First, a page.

Health and human rights in Chin State, Western Burma: A population-based assessment using multistaged household cluster sampling

Richard Sollom, Adam K. Richards, Parveen Parmar, Luke C. Mullany, Salai Bawi Lian, Vincent Iacopino, Chris Beyrer

Research output: Contribution to journalArticlepeer-review

Abstract

Background: The Chin State of Burma (also known as Myanmar) is an isolated ethnic minority area with poor health outcomes and reports of food insecurity and human rights violations. We report on a population-based assessment of health and human rights in Chin State. We sought to quantify reported human rights violations in Chin State and associations between these reported violations and health status at the household level. Methods and Findings: Multistaged household cluster sampling was done. Heads of household were interviewed on demographics, access to health care, health status, food insecurity, forced displacement, forced labor, and other human rights violations during the preceding 12 months. Ratios of the prevalence of household hunger comparing exposed and unexposed to each reported violation were estimated using binomial regression, and 95% confidence intervals (CIs) were constructed. Multivariate models were done to adjust for possible confounders. Overall, 91.9% of households (95% CI 89.7%-94.1%) reported forced labor in the past 12 months. Forty-three percent of households met FANTA-2 (Food and Nutrition Technical Assistance II project) definitions for moderate to severe household hunger. Common violations reported were food theft, livestock theft or killing, forced displacement, beatings and torture, detentions, disappearances, and religious and ethnic persecution. Self reporting of multiple rights abuses was independently associated with household hunger. Conclusions: Our findings indicate widespread self-reports of human rights violations. The nature and extent of these violations may warrant investigation by the United Nations or International Criminal Court.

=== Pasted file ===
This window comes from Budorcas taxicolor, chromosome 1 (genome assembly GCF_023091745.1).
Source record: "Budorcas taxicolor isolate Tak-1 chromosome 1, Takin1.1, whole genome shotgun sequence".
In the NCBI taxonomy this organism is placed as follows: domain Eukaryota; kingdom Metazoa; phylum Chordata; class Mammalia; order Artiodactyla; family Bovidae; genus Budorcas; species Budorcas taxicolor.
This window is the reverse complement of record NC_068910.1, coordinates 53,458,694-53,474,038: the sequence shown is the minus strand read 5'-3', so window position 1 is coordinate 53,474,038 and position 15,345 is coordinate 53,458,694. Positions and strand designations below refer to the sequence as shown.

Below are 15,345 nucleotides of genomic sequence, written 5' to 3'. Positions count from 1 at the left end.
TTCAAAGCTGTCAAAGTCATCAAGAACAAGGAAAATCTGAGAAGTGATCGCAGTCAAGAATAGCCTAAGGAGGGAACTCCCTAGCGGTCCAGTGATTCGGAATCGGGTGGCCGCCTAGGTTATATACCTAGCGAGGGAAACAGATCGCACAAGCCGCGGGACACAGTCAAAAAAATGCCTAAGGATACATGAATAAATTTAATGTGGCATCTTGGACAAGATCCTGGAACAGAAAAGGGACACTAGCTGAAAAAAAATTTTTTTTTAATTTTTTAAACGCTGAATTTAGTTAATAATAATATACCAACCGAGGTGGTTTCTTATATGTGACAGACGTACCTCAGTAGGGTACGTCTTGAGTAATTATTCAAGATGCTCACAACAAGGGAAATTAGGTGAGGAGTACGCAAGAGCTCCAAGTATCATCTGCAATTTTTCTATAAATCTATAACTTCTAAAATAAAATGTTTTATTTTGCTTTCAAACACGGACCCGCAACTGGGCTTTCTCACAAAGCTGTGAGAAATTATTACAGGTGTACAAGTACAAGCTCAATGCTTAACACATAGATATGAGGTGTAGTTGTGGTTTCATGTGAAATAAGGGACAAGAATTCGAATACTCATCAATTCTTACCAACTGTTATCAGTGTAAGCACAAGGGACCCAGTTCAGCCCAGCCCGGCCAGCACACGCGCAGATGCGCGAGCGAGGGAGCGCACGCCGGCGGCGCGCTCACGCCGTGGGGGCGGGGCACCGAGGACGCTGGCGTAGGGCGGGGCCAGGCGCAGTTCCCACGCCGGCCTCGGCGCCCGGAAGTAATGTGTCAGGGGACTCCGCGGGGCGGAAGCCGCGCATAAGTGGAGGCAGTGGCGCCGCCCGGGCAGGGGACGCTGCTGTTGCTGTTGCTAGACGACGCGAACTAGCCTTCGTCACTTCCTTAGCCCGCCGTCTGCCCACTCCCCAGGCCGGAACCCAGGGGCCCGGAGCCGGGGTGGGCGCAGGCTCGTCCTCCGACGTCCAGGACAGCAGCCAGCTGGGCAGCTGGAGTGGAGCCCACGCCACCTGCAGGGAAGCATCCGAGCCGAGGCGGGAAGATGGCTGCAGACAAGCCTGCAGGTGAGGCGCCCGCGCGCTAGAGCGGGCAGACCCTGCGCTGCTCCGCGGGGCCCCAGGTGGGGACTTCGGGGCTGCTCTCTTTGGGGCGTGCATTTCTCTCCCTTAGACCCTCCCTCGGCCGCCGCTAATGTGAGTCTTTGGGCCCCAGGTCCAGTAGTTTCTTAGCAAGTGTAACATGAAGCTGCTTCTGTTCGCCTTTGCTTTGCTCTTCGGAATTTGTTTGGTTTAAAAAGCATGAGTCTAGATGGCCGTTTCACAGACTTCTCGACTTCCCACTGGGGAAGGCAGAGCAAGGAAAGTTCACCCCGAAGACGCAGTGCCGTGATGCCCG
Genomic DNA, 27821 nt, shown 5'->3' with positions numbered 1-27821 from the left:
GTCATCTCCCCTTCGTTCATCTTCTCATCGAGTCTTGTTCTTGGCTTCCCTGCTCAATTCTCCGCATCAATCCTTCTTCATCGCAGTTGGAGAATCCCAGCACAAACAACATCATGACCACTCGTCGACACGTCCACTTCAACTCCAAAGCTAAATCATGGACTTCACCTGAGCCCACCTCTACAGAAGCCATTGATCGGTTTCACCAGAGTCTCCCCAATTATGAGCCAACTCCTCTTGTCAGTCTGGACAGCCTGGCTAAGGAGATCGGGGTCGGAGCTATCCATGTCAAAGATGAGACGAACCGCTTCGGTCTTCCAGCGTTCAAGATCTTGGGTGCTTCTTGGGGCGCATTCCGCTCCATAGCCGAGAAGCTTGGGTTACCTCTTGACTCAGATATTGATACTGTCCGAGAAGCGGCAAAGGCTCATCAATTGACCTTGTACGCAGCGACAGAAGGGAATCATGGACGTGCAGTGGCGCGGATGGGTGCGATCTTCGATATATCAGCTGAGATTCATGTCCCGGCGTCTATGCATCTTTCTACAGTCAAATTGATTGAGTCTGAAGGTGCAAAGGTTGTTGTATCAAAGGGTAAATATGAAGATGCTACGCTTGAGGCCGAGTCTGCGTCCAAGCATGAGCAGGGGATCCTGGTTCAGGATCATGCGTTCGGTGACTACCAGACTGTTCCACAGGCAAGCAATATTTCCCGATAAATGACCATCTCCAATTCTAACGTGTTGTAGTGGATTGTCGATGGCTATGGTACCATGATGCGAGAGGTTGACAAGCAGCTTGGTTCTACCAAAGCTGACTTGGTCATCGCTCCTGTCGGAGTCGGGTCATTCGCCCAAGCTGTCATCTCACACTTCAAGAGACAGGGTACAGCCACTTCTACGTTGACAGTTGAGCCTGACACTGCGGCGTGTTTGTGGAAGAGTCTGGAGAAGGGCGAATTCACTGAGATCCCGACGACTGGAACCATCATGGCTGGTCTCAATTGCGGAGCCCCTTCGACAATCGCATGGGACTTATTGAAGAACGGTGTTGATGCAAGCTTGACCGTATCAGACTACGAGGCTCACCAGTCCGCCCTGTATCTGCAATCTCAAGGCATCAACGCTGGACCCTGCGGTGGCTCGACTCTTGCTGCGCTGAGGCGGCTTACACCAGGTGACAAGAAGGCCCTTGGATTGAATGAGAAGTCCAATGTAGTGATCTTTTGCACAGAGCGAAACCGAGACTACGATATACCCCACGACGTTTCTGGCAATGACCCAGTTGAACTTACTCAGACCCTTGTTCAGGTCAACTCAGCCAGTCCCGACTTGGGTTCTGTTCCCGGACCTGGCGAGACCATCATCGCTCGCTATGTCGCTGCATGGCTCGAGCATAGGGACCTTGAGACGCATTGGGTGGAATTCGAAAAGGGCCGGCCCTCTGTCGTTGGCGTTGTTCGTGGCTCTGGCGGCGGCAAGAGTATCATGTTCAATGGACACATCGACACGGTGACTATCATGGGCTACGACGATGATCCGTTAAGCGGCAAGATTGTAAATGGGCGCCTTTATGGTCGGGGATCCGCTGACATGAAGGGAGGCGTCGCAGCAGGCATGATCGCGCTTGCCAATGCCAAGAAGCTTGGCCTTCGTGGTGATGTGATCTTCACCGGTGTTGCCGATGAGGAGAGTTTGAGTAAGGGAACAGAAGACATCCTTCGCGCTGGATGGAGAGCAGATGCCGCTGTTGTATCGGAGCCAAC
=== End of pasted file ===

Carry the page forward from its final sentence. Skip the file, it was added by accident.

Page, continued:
Original languageEnglish (US)
Article numbere1001007
JournalPLoS medicine
Volume8
Issue number2
DOIs
StatePublished - Feb 2011

ASJC Scopus subject areas

  • Medicine(all)

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